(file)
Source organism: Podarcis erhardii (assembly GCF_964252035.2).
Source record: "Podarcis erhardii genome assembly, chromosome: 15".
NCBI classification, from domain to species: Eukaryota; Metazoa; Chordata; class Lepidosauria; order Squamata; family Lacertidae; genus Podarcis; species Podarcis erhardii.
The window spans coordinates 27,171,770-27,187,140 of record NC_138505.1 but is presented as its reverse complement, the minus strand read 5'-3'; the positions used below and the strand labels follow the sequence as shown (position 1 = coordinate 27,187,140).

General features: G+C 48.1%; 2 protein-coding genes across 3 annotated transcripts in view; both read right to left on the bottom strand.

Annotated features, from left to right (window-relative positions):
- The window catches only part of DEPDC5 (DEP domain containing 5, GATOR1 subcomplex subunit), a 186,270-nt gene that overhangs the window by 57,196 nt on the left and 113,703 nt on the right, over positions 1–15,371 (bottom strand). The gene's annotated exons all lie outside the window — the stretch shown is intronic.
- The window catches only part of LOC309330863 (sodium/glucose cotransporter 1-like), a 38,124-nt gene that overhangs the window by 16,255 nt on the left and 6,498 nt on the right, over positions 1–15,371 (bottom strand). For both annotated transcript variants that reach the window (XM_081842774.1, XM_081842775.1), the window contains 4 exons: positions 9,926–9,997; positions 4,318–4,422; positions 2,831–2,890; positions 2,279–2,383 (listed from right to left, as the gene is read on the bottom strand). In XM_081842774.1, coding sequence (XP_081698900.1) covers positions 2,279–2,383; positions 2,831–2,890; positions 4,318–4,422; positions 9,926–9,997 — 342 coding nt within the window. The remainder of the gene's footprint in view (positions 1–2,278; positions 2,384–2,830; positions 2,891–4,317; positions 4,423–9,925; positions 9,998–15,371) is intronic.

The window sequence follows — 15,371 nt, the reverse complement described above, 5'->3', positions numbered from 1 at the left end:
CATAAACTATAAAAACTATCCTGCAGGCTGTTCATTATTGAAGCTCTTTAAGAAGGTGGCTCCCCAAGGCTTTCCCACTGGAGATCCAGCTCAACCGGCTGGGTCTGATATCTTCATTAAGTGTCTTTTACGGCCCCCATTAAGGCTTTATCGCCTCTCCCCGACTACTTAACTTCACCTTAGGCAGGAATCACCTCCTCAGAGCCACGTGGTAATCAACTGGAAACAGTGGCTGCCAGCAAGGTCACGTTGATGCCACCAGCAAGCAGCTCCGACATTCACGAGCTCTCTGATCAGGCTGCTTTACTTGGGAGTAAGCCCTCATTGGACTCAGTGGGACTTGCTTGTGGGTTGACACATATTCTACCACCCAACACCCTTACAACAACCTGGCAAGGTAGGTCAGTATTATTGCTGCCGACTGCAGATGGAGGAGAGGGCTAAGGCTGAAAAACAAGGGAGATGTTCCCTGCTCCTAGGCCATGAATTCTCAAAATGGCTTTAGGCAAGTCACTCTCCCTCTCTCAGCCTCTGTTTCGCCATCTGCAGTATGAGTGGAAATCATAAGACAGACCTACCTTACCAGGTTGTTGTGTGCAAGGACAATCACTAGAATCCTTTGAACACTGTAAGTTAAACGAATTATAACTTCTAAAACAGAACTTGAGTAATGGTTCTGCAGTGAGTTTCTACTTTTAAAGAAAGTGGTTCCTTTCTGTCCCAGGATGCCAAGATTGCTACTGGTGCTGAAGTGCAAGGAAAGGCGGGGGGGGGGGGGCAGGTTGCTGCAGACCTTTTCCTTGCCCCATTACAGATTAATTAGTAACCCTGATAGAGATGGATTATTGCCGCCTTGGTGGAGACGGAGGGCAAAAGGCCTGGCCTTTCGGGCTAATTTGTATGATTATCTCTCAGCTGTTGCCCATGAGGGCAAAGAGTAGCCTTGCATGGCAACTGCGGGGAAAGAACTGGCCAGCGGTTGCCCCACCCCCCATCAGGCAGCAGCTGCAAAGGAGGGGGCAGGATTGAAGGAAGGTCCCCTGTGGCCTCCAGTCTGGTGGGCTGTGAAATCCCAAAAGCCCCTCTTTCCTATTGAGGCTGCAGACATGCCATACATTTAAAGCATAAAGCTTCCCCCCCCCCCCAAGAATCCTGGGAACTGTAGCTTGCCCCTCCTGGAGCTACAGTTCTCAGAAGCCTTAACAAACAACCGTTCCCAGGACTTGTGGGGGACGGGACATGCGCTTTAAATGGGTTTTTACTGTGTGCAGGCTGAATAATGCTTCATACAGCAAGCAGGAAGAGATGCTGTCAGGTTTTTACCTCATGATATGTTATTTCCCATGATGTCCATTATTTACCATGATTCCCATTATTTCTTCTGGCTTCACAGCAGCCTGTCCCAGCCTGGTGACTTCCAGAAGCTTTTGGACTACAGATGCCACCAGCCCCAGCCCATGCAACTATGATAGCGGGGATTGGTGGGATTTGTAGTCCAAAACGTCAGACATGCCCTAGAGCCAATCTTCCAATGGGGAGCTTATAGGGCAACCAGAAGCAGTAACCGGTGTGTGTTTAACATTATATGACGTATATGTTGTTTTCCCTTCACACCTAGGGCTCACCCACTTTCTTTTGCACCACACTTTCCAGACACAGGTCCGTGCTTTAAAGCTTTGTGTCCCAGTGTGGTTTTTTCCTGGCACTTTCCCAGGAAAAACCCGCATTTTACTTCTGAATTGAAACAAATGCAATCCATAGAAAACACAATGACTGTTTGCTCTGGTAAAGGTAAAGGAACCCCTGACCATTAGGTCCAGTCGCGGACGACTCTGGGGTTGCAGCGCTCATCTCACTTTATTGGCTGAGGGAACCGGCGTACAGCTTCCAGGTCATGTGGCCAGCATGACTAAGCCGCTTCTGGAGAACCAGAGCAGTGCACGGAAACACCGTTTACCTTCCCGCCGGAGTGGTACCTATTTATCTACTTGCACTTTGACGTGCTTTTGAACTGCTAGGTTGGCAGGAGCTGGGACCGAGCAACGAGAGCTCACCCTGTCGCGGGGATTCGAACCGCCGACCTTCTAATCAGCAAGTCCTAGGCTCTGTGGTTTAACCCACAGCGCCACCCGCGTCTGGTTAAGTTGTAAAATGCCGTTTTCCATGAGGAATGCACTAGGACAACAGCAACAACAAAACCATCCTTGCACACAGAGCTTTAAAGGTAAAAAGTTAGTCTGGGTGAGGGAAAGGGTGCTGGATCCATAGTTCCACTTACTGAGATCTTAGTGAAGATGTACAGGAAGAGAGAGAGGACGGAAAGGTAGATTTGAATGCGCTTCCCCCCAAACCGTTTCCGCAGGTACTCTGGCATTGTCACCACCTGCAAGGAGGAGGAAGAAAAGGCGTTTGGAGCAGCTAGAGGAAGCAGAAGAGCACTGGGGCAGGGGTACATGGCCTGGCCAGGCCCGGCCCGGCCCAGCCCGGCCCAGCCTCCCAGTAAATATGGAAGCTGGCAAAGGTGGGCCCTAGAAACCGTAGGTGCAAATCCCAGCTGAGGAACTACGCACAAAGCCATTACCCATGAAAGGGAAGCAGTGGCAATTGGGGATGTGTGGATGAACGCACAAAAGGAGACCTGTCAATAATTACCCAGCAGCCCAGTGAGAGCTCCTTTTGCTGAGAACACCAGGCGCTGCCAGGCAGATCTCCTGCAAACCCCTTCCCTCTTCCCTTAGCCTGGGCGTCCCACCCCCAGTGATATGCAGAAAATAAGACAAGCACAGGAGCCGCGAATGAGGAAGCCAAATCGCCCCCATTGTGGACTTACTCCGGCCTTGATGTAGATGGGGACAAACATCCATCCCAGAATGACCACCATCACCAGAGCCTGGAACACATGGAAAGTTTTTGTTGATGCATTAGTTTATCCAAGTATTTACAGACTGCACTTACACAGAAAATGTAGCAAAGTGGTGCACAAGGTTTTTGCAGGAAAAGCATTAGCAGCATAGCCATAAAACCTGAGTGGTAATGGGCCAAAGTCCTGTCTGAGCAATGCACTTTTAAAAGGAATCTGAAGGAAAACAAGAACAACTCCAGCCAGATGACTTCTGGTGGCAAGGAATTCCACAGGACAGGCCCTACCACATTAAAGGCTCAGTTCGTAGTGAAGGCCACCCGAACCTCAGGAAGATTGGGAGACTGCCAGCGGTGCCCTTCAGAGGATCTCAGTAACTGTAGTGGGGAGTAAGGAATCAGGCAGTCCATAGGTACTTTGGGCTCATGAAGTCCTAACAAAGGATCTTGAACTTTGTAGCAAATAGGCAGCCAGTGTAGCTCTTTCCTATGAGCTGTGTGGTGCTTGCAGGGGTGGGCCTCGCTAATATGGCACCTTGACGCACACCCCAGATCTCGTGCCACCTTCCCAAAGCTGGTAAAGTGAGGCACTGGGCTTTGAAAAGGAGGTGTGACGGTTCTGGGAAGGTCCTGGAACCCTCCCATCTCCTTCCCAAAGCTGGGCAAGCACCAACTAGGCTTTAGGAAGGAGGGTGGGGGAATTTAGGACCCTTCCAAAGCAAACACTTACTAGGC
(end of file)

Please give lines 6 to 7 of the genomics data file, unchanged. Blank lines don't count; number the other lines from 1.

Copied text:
Annotated features, from left to right (window-relative positions):
- The window catches only part of DEPDC5 (DEP domain containing 5, GATOR1 subcomplex subunit), a 186,270-nt gene that overhangs the window by 57,196 nt on the left and 113,703 nt on the right, over positions 1–15,371 (bottom strand). The gene's annotated exons all lie outside the window — the stretch shown is intronic.